Crashes are generally the first thing that patients worry about when confronted with aeromedical, or medevac flights. However this is just one of many challenges that passengers and air ambulance personnel must address and overcome prior to take off. Other factors like cost effectiveness, emergency medical phenomena, and even preventing injuries onboard are equally important.
Air Travel Safety
For whatever reason, crashing seems to be the biggest concern shared by current and potential passengers. Blame it on instinct, conditioning, or a profound respect for the law of gravity; most people just don’t like being very far from the ground, let alone flying. In fact, something like 30% of the U.S. population has a fear of heights. Is this just an overreaction, though?
Not exactly, say experts.
According to public data and transportation authorities, the number of medical flight crashes has actually increased over the years. This rather unsettling trend first began in the early 90’s, then actually doubled from 2000-2005. After a safety report stated that nearly half of all emergency personnel deaths occurred in air ambulance flights, the government issued a number of guidelines designed to prevent such fatal crashes.
Affordability is the next biggest challenge individuals face when facing medical air travel. A huge misconception is that insurance will automatically cover these costs. Unfortunately, this should never be assumed in these types of situations. While obviously, some emergencies occur without warning and financial affairs are not likely the first thought a victim has, a little preparation can go a long way.
Overcoming this hurdle can be as simple as making a phone call to your health care carrier or even the flight coordinator. The alternative is getting blind-sighted with overwhelming medical bills, or potentially ruining your credit.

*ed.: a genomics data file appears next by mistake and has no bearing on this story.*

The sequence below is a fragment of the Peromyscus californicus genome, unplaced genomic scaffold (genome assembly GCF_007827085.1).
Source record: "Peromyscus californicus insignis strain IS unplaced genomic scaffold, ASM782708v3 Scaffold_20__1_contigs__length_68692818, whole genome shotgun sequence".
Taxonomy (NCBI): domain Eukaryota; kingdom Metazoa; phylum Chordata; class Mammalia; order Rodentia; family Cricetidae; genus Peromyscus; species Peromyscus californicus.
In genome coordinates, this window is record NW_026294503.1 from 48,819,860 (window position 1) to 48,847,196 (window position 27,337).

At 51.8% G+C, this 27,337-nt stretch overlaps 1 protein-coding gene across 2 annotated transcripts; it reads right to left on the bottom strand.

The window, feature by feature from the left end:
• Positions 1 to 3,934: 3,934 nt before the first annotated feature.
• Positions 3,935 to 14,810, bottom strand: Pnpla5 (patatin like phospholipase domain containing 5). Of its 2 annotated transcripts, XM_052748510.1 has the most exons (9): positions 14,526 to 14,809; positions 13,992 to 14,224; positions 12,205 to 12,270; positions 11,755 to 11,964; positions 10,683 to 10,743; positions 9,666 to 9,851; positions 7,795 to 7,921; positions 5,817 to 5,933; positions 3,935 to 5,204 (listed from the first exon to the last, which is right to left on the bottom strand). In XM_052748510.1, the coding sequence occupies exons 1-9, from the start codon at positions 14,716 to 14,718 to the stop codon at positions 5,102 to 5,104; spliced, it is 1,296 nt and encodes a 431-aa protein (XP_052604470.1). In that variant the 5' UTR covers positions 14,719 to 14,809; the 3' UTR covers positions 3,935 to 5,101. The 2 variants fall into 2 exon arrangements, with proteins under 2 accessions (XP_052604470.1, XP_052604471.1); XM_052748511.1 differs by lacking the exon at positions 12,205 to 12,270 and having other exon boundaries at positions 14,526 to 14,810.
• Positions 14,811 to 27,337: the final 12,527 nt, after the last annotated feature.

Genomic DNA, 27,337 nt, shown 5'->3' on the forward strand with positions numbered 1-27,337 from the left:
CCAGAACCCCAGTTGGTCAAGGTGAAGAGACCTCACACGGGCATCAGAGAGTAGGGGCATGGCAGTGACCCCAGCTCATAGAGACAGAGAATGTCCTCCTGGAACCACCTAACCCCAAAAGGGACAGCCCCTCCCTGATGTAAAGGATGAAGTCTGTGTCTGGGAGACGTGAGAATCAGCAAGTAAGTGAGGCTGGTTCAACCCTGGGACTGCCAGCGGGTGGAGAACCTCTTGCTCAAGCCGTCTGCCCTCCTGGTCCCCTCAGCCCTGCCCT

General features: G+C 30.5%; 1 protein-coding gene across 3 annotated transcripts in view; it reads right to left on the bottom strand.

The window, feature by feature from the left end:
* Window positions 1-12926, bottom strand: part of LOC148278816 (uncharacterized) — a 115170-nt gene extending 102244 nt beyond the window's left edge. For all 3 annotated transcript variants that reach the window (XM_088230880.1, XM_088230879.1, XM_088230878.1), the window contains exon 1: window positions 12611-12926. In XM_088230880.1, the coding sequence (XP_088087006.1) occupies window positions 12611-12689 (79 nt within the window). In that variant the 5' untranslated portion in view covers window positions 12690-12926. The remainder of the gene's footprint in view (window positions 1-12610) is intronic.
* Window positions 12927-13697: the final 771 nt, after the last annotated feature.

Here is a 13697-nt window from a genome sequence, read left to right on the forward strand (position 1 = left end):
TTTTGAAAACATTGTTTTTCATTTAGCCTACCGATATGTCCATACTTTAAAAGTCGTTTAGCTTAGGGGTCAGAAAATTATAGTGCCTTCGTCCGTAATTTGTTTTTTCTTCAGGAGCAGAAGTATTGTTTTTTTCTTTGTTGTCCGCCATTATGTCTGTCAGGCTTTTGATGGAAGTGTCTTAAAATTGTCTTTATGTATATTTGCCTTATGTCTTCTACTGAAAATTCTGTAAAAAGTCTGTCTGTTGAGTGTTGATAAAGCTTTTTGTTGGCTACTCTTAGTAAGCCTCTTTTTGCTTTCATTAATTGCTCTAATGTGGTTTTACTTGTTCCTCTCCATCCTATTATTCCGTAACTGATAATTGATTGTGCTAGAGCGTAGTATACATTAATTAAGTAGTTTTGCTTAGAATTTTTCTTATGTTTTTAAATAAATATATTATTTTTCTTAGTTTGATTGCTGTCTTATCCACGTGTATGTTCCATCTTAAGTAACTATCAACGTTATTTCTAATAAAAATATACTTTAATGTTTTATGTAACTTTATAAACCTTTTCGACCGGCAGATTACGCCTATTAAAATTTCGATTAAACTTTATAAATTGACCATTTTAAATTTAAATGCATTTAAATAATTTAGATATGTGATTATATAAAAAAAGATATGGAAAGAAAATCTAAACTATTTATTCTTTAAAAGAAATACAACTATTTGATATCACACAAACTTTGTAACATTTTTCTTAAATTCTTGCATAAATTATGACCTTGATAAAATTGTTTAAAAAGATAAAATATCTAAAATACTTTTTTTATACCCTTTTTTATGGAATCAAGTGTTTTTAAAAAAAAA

Emergency Medical Phenomena
Next, a medical phenomenon referred to as “the golden hour” presents a unique issue for air ambulance patients. In the medical community, the first hour following an emergency is largely considered the most important in terms of treatment outcome & patient survival.
To be sure, the golden hour is one of the leading reasons air evacuation is required in the first place. Yet, ironically, is a contributing factor in the high number of medevac crashes. Because pilots generally fly in conditions most commercial planes would never attempt, this time frame represents not only a danger to the patient, but to medical personnel as well.
Preventing Injuries While In Route
Finally, getting hurt during the flight itself probably seems like a remote possibility. The sad truth of the matter is that federal regulations only require a bare minimum when it comes to patient comfort and injury prevention in the air. At present, there is only one air ambulance company in the nation that provides the following features to ensure passenger safety & comfort:
- harnesses for medical equipment
- extra cushioning in patient beds
- safety rails that can be adjusted to secure passengers
- mechanical doorways
As you can see, crashes are a very significant air ambulance challenge that patients and personnel must overcome. Nevertheless, other issues such as cost effectiveness, unique medical circumstances, and in-flight injuries play equal roles in the lives of those dealing with emergency air travel.